How to Choose a Power Supply Unit for Your Trading Computer

Today’s traders demand extreme performance and reliability from their trading computers. When purchasing a new computer, most traders concentrate on specifications like CPU, memory, and graphics cards. However, if you want to get the most out of your device, you also need to pay attention to the Power Supply Unit (PSU). PSUs supply power to every component of your trading computer. An inefficient power supply can make your system run slower or even make it shut down. Also, PSU quality varies widely from manufacturer to manufacturer. You have a lot riding on your trading computer. It makes sense to take a closer look at your PSU to make sure you are getting the best bang for your buck.

What Does a Power Supply Unit Do?

PSUs take Alternating Current (AC) from your power outlet and convert it to Direct Current (DC). A desktop computer has an internal power supply that’s compatible with the motherboard. A laptop uses an external power supply. Besides supplying power, PSUs also protect your computer from power surges. And they have fans and other heat dissipation mechanisms to optimize efficiency. Warning: Never open your power supply unit.

Basics of PSU Purchase

Whether you are buying a whole new trading computer or an individual PSU to upgrade your current system, check the manufacturer’s online reputation. Reputable manufacturers have better-quality products. You can also check out reviews to see the long-term performance of a particular PSU. PSU sizes can tell a lot. Higher quality units tend to have larger capacitors and more components. Also, consider pin compatibility with your current motherboard. Check user guides to ensure full compatibility.

PSU Output Considerations

Currently, available PSU output specs can start from 200 watts and go to 1800 watts. The higher output units are more expensive. So try to match the wattage to the needs of your power-consuming components. PSU performance is not consistent. Peak efficiency is generally achieved at around 40 to 80 percent of the workload. So purchase a PSU that provides higher output than the total need of your motherboard, graphics card, and other components. Otherwise, your power supply will run at non-optimal workloads and waste energy. Another consideration is future expansion. You’ll need more power to add new components. So extra wattage will provide wiggle room for the future. For example, if your current maximum need is 700 watts, it’s a good idea to purchase a 1200-watt PSU to have enough available wattage to add new components.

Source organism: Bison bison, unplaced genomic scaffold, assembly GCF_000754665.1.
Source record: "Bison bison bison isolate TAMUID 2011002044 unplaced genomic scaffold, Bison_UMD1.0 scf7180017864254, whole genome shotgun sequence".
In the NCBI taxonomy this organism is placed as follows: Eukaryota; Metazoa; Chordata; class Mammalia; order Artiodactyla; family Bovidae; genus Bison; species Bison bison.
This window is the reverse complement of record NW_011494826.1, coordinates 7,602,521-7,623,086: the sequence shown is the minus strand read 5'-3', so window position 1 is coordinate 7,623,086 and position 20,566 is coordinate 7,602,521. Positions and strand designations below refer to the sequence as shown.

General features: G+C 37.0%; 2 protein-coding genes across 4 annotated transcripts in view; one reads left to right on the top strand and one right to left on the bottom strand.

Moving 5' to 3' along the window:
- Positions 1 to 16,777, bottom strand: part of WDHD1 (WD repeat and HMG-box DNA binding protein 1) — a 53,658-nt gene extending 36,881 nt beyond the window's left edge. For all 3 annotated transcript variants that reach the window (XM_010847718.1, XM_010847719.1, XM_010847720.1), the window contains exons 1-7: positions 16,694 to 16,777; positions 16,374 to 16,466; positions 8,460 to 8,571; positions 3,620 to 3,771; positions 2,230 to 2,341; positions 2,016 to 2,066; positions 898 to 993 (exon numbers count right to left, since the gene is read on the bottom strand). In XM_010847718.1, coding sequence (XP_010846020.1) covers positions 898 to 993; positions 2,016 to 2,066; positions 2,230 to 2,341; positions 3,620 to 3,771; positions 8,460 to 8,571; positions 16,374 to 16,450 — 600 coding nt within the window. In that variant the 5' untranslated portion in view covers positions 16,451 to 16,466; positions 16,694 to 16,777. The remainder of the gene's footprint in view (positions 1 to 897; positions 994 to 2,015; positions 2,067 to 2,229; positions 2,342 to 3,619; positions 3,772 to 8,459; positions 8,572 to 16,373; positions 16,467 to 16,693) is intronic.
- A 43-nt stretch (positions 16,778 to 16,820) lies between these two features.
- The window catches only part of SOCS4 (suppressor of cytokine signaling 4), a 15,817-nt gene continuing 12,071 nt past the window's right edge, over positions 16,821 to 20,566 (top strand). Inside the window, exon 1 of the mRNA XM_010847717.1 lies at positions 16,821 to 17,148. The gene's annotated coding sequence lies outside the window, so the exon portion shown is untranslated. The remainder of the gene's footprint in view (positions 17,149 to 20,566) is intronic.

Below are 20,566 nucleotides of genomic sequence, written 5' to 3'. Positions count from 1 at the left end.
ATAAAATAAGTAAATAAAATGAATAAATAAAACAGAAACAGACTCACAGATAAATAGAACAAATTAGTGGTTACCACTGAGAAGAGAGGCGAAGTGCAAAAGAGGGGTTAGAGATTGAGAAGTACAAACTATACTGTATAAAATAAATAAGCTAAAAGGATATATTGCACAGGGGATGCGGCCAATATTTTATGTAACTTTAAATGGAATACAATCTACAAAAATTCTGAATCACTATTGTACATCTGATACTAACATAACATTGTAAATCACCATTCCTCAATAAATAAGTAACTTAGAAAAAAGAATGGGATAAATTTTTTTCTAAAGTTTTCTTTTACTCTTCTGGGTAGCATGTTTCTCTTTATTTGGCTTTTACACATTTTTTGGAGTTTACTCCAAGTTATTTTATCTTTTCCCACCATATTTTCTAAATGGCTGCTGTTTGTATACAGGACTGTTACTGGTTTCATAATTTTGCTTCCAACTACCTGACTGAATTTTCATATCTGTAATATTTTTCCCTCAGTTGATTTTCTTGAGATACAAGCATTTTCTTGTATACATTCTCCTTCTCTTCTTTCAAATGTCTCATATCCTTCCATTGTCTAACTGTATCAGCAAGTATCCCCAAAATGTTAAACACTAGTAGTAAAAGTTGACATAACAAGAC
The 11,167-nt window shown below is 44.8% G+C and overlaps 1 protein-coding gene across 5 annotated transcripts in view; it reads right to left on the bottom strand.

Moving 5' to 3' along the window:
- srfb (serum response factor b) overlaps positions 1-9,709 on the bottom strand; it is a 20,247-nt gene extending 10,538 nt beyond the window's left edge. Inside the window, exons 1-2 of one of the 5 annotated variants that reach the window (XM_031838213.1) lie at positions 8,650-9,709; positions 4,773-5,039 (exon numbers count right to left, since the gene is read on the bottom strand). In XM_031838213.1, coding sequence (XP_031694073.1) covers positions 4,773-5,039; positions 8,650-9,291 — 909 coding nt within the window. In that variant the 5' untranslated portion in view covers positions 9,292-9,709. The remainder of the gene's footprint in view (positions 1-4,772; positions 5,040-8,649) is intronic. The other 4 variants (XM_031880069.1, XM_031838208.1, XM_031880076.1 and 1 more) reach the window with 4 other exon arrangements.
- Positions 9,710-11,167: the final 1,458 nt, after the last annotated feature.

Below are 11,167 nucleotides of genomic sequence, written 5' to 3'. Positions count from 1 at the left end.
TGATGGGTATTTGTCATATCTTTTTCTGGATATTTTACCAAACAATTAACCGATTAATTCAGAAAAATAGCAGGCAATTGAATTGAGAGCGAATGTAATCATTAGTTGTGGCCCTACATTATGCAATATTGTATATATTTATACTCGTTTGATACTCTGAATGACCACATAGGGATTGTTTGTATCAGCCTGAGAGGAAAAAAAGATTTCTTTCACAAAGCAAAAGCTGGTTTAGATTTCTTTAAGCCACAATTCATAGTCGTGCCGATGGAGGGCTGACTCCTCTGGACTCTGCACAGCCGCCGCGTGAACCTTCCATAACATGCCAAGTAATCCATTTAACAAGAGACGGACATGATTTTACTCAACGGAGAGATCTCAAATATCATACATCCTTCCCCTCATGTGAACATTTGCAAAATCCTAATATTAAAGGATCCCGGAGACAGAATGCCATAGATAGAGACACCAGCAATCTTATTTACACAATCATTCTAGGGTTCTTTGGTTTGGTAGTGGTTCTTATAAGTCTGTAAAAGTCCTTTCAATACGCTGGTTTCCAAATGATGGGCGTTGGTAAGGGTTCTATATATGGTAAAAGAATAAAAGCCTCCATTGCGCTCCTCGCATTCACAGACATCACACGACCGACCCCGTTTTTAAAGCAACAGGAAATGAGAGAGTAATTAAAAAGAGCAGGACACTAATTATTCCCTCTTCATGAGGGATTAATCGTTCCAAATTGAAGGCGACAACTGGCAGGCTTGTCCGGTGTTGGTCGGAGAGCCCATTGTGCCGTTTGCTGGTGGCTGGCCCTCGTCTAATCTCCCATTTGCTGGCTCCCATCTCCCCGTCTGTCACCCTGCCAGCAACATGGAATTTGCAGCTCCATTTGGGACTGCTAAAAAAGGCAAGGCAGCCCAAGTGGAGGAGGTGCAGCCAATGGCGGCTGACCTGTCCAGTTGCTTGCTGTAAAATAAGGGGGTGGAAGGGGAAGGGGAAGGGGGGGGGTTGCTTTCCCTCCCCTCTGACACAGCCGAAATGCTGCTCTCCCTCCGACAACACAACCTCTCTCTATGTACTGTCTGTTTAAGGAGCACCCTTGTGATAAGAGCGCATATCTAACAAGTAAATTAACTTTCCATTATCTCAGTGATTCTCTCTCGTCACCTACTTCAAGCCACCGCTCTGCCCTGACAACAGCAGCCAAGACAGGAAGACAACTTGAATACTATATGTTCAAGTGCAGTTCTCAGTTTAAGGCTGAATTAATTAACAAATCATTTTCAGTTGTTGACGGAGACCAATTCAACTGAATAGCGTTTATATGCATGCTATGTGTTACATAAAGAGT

PSU Efficiency Considerations

Power specifications come with certification ratings like those designated 80 Plus. An “80 Plus” unit is confirmed to be at least 80% efficient. This means 80 percent of the power reaches your components, while 20 percent gets dissipated as heat. There are more advanced and expensive certification tiers like Bronze, Silver, Gold, and Platinum. For a trading computer, a power supply unit with 80 Plus or 80 Plus Bronze certification is probably enough.

PSU Cabling Considerations

PSUs have non-modular, semi-modular and full modular flavors. Non-modular PSUs come with all the cables hardwired. Semi-modular PSUs have some wires pre-attached. In a modular design, you have to attach all wires yourself into the provided slots. With non-modular design, you don’t have to worry about finding the right cable, but the unused cables make the insides of your computer messy. In semi-modular and modular, you have less cabling to worry about. Semi-modular and modular models are more expensive.

Conclusion

You don’t need to be an expert on PSUs to buy or use a trading computer. The important thing to remember is that a good quality PSU will improve the performance of your system. Also, you should get a PSU that lets you expand your capabilities in the future. Next time you’re ready to replace or upgrade your system, take a little time to be sure your trading computer will be getting the power it needs to perform at peak levels.
There are more trading computer tips like this in our buyer’s guide. Check out our “How To Buy a Trading Computer” e-book.
Remember, we are here to help with all your technology-related questions. If you think of additional questions about computer hardware or other questions, give me a call. My team and I are here to help. We’re happy to answer any of your questions about trading computers via phone: 800-387-5250. Photo by Davie Bicker on pixabay.com.